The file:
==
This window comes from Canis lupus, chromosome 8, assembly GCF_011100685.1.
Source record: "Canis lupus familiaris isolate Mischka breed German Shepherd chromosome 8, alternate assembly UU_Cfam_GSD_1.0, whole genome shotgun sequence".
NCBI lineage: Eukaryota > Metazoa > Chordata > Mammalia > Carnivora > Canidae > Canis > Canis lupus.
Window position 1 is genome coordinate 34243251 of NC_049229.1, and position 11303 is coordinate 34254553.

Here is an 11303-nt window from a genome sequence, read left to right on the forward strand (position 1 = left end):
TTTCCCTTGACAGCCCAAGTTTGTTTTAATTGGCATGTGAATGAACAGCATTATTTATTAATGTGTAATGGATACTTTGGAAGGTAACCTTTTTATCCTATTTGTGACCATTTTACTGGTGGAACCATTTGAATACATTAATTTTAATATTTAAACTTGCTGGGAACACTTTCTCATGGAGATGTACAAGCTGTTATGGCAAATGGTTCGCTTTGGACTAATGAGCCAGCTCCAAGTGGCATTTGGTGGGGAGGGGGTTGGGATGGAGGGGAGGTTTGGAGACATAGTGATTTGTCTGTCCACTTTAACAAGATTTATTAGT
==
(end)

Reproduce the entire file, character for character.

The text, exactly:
This window comes from Canis lupus, chromosome 8, assembly GCF_011100685.1.
Source record: "Canis lupus familiaris isolate Mischka breed German Shepherd chromosome 8, alternate assembly UU_Cfam_GSD_1.0, whole genome shotgun sequence".
NCBI lineage: Eukaryota > Metazoa > Chordata > Mammalia > Carnivora > Canidae > Canis > Canis lupus.
Window position 1 is genome coordinate 34243251 of NC_049229.1, and position 11303 is coordinate 34254553.

Here is an 11303-nt window from a genome sequence, read left to right on the forward strand (position 1 = left end):
TTTCCCTTGACAGCCCAAGTTTGTTTTAATTGGCATGTGAATGAACAGCATTATTTATTAATGTGTAATGGATACTTTGGAAGGTAACCTTTTTATCCTATTTGTGACCATTTTACTGGTGGAACCATTTGAATACATTAATTTTAATATTTAAACTTGCTGGGAACACTTTCTCATGGAGATGTACAAGCTGTTATGGCAAATGGTTCGCTTTGGACTAATGAGCCAGCTCCAAGTGGCATTTGGTGGGGAGGGGGTTGGGATGGAGGGGAGGTTTGGAGACATAGTGATTTGTCTGTCCACTTTAACAAGATTTATTAGT